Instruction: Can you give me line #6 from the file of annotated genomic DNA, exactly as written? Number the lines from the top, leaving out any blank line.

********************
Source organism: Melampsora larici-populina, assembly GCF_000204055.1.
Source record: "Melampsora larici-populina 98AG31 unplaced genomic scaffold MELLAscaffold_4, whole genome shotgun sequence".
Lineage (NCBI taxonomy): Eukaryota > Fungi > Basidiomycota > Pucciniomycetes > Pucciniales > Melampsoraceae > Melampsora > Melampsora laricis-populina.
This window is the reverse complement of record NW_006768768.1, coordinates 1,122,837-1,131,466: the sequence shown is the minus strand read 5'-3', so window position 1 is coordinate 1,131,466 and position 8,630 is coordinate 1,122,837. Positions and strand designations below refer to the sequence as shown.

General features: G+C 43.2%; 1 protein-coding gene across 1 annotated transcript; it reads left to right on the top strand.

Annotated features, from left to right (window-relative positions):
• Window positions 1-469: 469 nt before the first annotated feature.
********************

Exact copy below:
Annotated features, from left to right (window-relative positions):